in her kitchen and we get the warm fuzzies. But it is now just a massive conglomerate
known as Saralee, and here are just a few of their products: Sara Lee, Ball Park,
Hillshire Farm, Jimmy Dean, Aoste, Douwe Egberts, Hanes, Hanes Her Way, L'eggs,
Bali, Playtex, Bimbo, Senseo, Earth Grains, Champion, Coach, Dim, Sanex and Kiwi.
For a full list, including shoe care, body care, detergents, air care, meats,
beverages, and bakery, most of them familiar names, go to their website: http://www.saralee.com/OurBrands/AllBrands.aspx
PAM COOKING SPRAY
Very useful stuff instead of buying expensive
non-stick pans. However, I seem to be going through cans of Pam much faster than
I ever did before, and the size of my family is the same. To be on the safe side,
I thought I'd check their website to see if Pam's can-content weight has decreased.
To my surprise, I found that, even though they maintain a separate website, if
you read the itty-bitty print at the bottom, you see they are now owned by ConAgra
Foods, which also owns Swiss Miss, Hunts, Wesson Oil, Reddi Whip, Crunch & Munch,
Blue Bonnet, Banquet, Hebrew National, Egg Beaters, Healthy Choice, Peter Pan,
Marie Callender's, Orville Redenbacher, Chef Boyardee, and a bunch of others.
Another big corporation with offices all over the map, and it's not a map of America.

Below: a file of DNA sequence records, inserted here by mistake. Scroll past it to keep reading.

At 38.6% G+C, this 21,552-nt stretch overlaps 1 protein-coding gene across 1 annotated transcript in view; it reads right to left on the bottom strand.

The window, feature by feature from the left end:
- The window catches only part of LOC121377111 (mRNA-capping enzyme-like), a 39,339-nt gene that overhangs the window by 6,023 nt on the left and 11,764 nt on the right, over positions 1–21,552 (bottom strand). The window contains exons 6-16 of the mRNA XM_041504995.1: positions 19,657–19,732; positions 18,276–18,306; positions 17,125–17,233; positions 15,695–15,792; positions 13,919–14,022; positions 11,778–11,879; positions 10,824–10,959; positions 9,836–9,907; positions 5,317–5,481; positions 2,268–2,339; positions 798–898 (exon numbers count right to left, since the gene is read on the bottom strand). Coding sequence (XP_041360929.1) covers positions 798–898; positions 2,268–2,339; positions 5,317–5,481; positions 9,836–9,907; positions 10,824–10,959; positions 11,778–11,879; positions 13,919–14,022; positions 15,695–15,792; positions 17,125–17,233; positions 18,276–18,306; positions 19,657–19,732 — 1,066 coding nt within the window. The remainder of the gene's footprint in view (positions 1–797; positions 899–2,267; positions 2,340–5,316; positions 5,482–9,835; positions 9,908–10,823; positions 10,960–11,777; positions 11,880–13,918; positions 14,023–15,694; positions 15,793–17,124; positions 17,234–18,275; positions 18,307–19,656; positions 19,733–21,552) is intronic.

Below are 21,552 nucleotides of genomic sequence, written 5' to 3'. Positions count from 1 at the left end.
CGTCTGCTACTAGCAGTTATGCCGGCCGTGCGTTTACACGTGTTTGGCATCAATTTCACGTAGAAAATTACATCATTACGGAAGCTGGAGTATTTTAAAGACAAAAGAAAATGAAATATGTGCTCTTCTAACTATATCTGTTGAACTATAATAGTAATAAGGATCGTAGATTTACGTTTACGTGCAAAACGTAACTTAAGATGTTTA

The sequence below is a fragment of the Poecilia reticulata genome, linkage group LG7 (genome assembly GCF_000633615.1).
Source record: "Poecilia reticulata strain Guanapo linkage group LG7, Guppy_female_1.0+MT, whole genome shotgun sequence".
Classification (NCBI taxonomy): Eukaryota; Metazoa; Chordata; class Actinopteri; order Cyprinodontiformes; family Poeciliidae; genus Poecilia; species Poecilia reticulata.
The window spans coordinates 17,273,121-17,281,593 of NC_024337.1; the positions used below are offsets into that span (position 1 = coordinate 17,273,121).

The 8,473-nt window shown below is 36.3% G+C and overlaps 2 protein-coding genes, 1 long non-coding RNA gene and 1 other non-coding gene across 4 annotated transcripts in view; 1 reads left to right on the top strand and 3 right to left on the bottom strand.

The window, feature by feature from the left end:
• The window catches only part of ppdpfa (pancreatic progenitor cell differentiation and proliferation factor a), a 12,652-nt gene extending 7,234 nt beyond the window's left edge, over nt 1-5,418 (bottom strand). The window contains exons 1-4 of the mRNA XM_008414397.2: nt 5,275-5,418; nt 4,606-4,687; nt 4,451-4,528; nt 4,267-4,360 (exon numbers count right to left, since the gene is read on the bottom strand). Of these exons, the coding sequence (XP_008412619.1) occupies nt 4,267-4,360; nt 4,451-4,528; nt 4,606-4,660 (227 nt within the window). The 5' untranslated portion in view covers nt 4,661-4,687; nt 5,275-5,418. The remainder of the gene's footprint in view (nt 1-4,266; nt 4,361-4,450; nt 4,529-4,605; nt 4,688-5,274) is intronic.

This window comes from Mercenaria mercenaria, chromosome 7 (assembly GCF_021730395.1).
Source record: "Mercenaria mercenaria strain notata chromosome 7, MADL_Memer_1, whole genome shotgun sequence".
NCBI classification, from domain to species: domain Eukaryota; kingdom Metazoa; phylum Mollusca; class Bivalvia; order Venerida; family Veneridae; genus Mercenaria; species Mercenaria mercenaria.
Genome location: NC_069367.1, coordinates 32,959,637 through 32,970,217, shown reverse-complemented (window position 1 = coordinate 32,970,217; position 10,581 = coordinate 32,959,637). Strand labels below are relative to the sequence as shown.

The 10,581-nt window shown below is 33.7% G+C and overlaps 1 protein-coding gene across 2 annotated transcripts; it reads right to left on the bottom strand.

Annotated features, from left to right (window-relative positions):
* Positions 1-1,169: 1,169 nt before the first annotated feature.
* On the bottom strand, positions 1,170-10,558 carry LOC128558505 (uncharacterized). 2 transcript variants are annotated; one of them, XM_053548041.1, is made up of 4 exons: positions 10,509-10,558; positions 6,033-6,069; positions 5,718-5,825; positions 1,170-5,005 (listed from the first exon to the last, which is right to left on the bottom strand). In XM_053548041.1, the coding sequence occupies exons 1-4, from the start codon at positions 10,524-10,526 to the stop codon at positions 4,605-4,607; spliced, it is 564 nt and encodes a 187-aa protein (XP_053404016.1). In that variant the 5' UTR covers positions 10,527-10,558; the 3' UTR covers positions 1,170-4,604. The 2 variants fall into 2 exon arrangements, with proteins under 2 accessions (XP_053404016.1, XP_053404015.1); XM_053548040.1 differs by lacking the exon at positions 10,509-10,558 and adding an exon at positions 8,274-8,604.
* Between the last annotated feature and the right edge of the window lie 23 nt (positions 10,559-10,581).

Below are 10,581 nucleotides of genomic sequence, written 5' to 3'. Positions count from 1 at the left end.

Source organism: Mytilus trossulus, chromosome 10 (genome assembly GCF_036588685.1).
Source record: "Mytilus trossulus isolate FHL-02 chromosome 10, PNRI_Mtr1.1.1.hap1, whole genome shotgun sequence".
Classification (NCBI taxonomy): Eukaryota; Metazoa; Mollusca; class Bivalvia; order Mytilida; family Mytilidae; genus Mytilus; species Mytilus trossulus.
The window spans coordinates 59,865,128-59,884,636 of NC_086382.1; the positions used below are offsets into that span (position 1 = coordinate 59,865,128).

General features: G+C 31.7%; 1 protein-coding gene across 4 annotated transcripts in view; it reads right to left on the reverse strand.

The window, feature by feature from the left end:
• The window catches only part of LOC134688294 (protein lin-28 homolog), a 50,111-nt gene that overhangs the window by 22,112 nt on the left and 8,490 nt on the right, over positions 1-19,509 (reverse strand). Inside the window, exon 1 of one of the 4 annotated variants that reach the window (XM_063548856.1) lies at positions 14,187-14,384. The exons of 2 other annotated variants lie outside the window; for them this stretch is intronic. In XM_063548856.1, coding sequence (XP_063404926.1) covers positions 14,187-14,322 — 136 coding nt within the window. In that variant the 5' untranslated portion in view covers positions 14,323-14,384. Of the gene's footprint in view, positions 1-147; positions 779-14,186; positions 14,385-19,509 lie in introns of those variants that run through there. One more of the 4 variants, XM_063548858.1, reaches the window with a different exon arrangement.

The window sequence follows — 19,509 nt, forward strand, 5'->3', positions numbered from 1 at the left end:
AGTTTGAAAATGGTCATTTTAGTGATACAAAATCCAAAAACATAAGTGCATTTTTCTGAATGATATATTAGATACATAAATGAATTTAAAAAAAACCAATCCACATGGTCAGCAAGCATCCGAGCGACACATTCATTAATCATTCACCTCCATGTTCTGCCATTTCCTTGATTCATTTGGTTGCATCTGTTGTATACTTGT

Good for them, bad for us. If a product offers a rebate, I
ask the seller to apply the rebate to the purchase price, or I won't buy it. When
they get tears in their eyes and blubber on about how it's not them, it's the
company, I walk away. They invariably go to their supervisor. If they refuse to
bypass the rebate and take that amount off the price, I simply say no and leave.
We have power in the word "no."
Beware of your old favorite products in
new packaging, containers of different shape than before, and weight change. Have
you noticed things like these in your daily life, things that seem smaller, bottles
narrower, contents lighter? I've seen cereal boxes made larger to disguise that
the contents are smaller.
As soon as I finish counting the nuts in this
Rocky Road, I'm gonna start counting the nuts in corporate offices.
Maggie Van Ostrand
April 12, 2010 column